The 2021 Pixar film Luca finally premiered in China this past weekend, but sadly didn’t get the numbers that Disney was expecting with only a $5.1 Million haul. The film, which premiered direct to Disney Plus in North America this past June, fell behind the Chinese hit film Raging Fire, starring Donnie Yen.
Raging Fire has been in Chinese Theaters since July 30th, and it still beat Luca by about $7.1 Million. Despite favorable reviews from Chinese critics, Luca doesn’t appear to be doing all that well.
Luca was approved for Chinese theaters recently as it was among other Hollywood productions on an “approval list”, that included other films included Space Jam: New Legacy and Black Widow. Disney was hoping Luca would do well as 2017’s Coco which made $189 Million in China and 2020’s Soul which made $58 Million.
The low box office return can be contributed to about 30% of Chinese Cinemas being closed due to recent COVID-19 Resurgences in the region and the fact that there was very little marketing leading up to the Chinese premier; But perhaps this may also a sign that Chinese audiences may prefer homegrown movies over Hollywood imports.
Luca was Pixar’s 24th film. It was released on Disney Plus on June 18th, bypassing western movie theaters altogether in favor of streaming. This is not the first time a Pixar film skipped theaters, as 2020’s Soul was also dumped onto streaming. So far these two Pixar films have been available for free on release day, not taking part in the Premier Access program Disney introduced with 2020’s Live Action Mulan Remake, and adopted by other films such as Raya and the Last Dragon, Cruella and Black Widow.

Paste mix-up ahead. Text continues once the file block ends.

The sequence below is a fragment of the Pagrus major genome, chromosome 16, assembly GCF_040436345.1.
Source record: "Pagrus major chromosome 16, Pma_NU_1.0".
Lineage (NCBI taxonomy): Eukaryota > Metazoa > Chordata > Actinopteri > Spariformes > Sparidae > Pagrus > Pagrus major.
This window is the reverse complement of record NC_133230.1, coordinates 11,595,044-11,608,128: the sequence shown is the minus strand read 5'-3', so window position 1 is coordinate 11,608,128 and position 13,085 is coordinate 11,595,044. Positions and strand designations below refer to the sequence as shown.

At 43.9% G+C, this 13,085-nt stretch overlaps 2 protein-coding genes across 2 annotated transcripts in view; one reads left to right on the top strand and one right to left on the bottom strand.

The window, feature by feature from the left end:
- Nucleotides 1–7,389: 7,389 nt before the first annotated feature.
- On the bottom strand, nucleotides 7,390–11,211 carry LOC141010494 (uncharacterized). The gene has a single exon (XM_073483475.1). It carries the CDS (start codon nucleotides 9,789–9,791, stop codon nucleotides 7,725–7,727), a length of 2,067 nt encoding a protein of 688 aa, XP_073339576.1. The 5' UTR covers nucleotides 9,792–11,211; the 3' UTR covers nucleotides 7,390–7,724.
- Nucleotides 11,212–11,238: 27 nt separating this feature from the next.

Pixar was reportedly unhappy with Luca being made free on Disney Plus, the studio that once produced box office hits is now seemingly relegated to direct-to-streaming projects. Some are concerned that the two 2022 films, Turning Red and Lightyear, will suffer the same fate. I don’t think Pete Doctor is very happy with Disney Management.
With the low box office the film received in China Disney’s hopes of regaining Chinese audiences may be squashed as more and more Chinese grown films are being made, and audiences seem to be preferring home grown films.
Source: The Hollywood Reporter
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